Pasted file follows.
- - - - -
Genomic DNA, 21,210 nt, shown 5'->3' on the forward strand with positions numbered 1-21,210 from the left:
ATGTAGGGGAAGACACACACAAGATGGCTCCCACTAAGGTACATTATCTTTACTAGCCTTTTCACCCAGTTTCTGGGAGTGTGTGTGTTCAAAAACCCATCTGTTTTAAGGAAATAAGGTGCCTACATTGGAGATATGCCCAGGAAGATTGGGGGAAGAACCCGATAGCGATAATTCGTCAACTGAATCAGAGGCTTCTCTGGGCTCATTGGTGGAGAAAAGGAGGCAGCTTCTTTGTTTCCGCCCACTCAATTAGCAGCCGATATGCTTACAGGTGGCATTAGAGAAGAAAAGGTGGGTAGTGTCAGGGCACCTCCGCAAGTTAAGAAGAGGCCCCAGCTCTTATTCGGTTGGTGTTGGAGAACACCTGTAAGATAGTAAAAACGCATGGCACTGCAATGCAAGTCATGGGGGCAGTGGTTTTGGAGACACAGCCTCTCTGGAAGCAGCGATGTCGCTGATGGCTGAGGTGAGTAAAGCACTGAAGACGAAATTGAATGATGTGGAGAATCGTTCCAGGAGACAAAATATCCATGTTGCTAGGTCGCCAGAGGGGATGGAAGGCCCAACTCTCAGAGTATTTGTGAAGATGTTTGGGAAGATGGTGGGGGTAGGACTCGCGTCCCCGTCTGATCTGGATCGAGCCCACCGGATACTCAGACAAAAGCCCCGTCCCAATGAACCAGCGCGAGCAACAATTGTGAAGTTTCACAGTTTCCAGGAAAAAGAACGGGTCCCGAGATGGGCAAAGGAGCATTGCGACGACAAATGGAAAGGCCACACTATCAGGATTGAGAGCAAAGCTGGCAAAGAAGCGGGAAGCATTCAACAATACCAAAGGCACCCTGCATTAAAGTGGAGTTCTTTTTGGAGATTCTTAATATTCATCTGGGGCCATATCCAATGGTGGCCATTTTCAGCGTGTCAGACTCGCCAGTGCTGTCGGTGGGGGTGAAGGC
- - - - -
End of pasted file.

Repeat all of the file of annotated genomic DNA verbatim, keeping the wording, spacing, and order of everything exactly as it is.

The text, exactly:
Genomic DNA, 21,210 nt, shown 5'->3' on the forward strand with positions numbered 1-21,210 from the left:
ATGTAGGGGAAGACACACACAAGATGGCTCCCACTAAGGTACATTATCTTTACTAGCCTTTTCACCCAGTTTCTGGGAGTGTGTGTGTTCAAAAACCCATCTGTTTTAAGGAAATAAGGTGCCTACATTGGAGATATGCCCAGGAAGATTGGGGGAAGAACCCGATAGCGATAATTCGTCAACTGAATCAGAGGCTTCTCTGGGCTCATTGGTGGAGAAAAGGAGGCAGCTTCTTTGTTTCCGCCCACTCAATTAGCAGCCGATATGCTTACAGGTGGCATTAGAGAAGAAAAGGTGGGTAGTGTCAGGGCACCTCCGCAAGTTAAGAAGAGGCCCCAGCTCTTATTCGGTTGGTGTTGGAGAACACCTGTAAGATAGTAAAAACGCATGGCACTGCAATGCAAGTCATGGGGGCAGTGGTTTTGGAGACACAGCCTCTCTGGAAGCAGCGATGTCGCTGATGGCTGAGGTGAGTAAAGCACTGAAGACGAAATTGAATGATGTGGAGAATCGTTCCAGGAGACAAAATATCCATGTTGCTAGGTCGCCAGAGGGGATGGAAGGCCCAACTCTCAGAGTATTTGTGAAGATGTTTGGGAAGATGGTGGGGGTAGGACTCGCGTCCCCGTCTGATCTGGATCGAGCCCACCGGATACTCAGACAAAAGCCCCGTCCCAATGAACCAGCGCGAGCAACAATTGTGAAGTTTCACAGTTTCCAGGAAAAAGAACGGGTCCCGAGATGGGCAAAGGAGCATTGCGACGACAAATGGAAAGGCCACACTATCAGGATTGAGAGCAAAGCTGGCAAAGAAGCGGGAAGCATTCAACAATACCAAAGGCACCCTGCATTAAAGTGGAGTTCTTTTTGGAGATTCTTAATATTCATCTGGGGCCATATCCAATGGTGGCCATTTTCAGCGTGTCAGACTCGCCAGTGCTGTCGGTGGGGGTGAAGGC